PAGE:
OSHA sues S.C. real estate company over whistleblower termination (6/16)
June 16, 2011
OSHA has sued a South Carolina real estate management company CMM Realty Inc. for allegedly firing an employee who voiced and reported workplace and environmental concerns regarding asbestos at one of the company's worksites.
The lawsuit, filed in the U.S. District Court for the District of South Carolina, Columbia Division, alleges that CMI Realty Inc. violated the Occupational Safety and Health Act when it terminated the individual's employment. OSHA is asking that the court provide him all appropriate relief, including reinstatement to his former position, back pay, interest and compensatory damages, as well as prohibit the defendant from future violations.
On May 13, 2009, the employee voiced concerns to the owner of CMM Realty concerning asbestos exposure at the company's Briargate Condominiums. The following day, he filed complaints with the South Carolina Occupational Safety and Health Administration and the South Carolina Department of Health and Environmental Conservations. Both agencies conducted inspections and issued citations against CMM Realty for violating asbestos control standards. On that same day, the employee was informed that his services were no longer needed. On May 18, he was notified officially of his termination from the company.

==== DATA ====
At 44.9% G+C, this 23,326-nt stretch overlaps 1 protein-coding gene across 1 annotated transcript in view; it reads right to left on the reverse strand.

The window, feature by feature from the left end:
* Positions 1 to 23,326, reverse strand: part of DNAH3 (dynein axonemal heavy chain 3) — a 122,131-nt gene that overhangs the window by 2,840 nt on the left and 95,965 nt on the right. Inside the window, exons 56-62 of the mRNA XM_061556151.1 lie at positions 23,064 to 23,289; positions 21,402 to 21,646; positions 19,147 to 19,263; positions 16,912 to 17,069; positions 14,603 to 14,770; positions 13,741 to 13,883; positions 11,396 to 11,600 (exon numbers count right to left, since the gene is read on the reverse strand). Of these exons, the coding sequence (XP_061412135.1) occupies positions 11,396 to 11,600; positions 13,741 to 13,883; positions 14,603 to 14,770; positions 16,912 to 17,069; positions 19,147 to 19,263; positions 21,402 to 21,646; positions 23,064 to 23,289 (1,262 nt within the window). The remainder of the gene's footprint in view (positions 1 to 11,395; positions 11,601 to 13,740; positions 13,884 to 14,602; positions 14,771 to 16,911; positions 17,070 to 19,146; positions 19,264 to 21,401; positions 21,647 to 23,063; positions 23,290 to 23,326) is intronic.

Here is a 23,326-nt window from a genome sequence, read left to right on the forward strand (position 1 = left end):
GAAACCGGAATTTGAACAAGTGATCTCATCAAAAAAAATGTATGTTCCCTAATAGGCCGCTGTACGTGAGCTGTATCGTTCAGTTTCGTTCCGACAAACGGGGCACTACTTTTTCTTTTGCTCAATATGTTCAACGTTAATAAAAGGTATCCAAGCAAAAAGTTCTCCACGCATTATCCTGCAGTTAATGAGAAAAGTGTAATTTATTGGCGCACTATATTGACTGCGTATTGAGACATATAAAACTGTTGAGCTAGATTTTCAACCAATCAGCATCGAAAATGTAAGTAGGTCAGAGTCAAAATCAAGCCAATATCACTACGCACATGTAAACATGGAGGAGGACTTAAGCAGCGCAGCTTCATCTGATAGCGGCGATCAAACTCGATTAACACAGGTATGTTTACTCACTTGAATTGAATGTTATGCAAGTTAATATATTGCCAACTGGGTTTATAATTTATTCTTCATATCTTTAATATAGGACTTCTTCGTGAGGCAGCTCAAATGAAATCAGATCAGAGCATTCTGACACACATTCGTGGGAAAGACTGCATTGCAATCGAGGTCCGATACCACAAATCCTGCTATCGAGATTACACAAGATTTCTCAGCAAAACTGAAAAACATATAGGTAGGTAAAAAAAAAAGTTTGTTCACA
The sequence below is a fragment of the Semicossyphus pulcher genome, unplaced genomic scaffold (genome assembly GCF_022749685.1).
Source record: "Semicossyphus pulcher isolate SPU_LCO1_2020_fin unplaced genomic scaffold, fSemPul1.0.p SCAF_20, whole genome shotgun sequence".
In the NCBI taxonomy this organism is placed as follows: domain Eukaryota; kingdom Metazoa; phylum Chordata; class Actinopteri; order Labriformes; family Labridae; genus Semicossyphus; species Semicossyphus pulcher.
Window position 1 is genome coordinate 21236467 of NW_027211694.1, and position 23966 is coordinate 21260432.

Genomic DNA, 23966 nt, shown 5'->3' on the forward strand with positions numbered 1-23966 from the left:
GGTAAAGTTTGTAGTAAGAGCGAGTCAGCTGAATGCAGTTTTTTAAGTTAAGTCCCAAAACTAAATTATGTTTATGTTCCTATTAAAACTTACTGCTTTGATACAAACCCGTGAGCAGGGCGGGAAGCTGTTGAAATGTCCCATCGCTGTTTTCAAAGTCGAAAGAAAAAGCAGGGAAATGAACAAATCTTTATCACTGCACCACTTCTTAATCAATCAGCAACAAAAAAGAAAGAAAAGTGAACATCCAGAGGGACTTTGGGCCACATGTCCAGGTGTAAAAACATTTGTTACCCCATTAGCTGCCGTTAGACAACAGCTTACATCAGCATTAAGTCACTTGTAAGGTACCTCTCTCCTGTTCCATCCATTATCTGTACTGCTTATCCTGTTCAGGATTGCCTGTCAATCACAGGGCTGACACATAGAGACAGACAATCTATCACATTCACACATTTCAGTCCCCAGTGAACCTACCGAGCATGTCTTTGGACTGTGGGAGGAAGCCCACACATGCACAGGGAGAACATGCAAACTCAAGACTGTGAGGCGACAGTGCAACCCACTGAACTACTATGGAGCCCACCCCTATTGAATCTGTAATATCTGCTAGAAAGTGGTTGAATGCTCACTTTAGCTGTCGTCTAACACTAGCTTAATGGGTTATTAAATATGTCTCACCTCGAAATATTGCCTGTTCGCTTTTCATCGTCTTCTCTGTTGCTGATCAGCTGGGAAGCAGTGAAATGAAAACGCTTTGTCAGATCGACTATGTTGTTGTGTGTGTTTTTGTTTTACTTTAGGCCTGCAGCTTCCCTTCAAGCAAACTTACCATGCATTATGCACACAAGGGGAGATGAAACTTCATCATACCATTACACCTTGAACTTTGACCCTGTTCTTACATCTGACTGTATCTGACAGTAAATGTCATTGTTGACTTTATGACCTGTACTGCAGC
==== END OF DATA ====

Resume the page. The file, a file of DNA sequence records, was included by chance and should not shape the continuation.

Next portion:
In June 2009, the employee filed a whistleblower complaint with OSHA. After conducting an investigation, the agency found that CMM Realty had unlawfully terminated the individual's employment for reporting concerns to management about exposure to asbestos and for filing complaints with the two state agencies. In November 2010, OSHA enforced the whistleblower provisions of the Clean Air Act by ordering the company to reinstate the whistleblower and pay him $56,222 in compensatory damages and back wages, which continue to accumulate while he is out of work. The company appealed that order to the department's Office of Administrative Law Judges, where it awaits review.
OSHA is now suing the company in federal court for violating Section 11(c) of the OSH Act, which forbids companies from discriminating against an employee because he or she has filed a complaint with OSHA.
"We at OSHA are very serious about protecting America's workforce and ensuring that employees have a voice about the safety of their work environment," said Cindy A. Coe, OSHA's regional administrator in Atlanta. "Employers found in violation of the whistleblower protection provisions of the OSH Act, Clean Air Act or any of the whistleblower laws we enforce will be held accountable and prosecuted to the fullest extent of the law."
CMM Realty Inc. is a real estate management corporation with its main office in Columbia, S.C.
OSHA is represented in federal district court by the Labor Department's Office of the Solicitor.
Under the various whistleblower provisions enacted by Congress, employers are prohibited from retaliating against employees who raise various protected concerns or provide protected information to an employer or to the government.